Thursday, December 20, 2012

200 years of the brothers Grimm

Two hundred years ago today, the brothers Grimm published their collection of fairy tales. On numerous occasions Janet Frame acknowledged  her debt to the Grimms' Fairy Tales. Here is an excerpt from one of her tributes, 'Tales from Grimm' published in an educational journal in 1975:
I read Grimms’ tales in what privacy I could find with seven in the household and a bedroom and bed with four in it. Some of the stories I’d read before, in school books. ‘Little Red Riding Hood’ was the first story in our first reading book, while the second was the story of the boy swallowed by a fox. How many anxious moments I had, in the primers, when I walked to and from school and was fearful, in a land of sheep, that a fox would spring out and swallow me!
My delight in Grimms’ tales was in finding all the stories, old and new, together, and in tasting again and again the thrilling plunge of each first sentence (‘A certain man had two sons . . . Once upon a time . . .’) then the telling (like opening the eyes after being submerged) ‘It happened that one day . . .’ then halfway through the story the knowing that I couldn’t go back and I was afraid to go on. As far as I remember, the longest story and my favourite was ‘The Blue Light’. Then ‘The Twelve Dancing Princesses’ and the old soldier who unexpectedly chose to marry the eldest; ‘One-Eye, Two-Eyes, Three-Eyes’; ‘Rapunzel’.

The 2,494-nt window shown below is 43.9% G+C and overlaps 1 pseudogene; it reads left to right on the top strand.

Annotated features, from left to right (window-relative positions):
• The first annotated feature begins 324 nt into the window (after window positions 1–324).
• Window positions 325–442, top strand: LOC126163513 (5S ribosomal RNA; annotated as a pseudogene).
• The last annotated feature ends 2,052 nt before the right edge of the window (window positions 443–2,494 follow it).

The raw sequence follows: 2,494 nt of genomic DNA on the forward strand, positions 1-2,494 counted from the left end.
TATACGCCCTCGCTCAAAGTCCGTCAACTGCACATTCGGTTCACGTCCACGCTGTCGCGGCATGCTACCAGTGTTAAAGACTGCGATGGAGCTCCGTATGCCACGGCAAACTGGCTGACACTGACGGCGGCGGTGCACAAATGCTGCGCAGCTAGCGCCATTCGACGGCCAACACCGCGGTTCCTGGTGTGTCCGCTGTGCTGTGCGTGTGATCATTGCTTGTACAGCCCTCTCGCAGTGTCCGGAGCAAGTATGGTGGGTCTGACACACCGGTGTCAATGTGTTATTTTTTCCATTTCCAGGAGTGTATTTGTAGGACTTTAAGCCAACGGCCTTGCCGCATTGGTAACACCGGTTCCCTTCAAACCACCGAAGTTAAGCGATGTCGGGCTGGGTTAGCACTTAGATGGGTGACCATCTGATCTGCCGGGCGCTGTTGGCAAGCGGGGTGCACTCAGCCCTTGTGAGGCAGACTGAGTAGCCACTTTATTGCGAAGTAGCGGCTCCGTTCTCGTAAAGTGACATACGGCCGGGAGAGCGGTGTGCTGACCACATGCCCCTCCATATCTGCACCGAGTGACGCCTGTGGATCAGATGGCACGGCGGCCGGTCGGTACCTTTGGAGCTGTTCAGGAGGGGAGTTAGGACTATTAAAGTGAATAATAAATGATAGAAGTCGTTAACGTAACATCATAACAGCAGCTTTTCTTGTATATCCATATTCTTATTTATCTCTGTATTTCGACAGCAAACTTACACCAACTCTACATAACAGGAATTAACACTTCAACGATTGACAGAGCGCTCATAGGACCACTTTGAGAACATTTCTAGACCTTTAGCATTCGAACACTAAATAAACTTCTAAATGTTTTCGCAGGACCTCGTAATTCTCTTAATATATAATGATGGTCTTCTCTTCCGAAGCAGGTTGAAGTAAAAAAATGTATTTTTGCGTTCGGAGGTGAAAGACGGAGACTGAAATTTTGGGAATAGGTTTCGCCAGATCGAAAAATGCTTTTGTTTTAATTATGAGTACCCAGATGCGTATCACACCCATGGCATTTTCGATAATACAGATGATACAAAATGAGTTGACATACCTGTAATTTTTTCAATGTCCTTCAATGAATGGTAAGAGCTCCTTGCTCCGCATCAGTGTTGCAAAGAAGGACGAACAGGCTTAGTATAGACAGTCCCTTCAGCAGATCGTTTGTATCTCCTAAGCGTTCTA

I found the book so satisfying, I think now, in the convention of its storytelling, the journeys, meetings, the matter-of-fact descriptions of marvels, the talking animals and trees, and in the way the stories had their heart in a family — brothers, sisters, mothers, fathers, rich and poor, whose goodness and wickedness had been found out and described without fear. Any act was possible. Anything could happen. Nothing was forbidden.

~ Janet Frame
(reprinted in Janet Frame in Her Own Words Penguin 2011)

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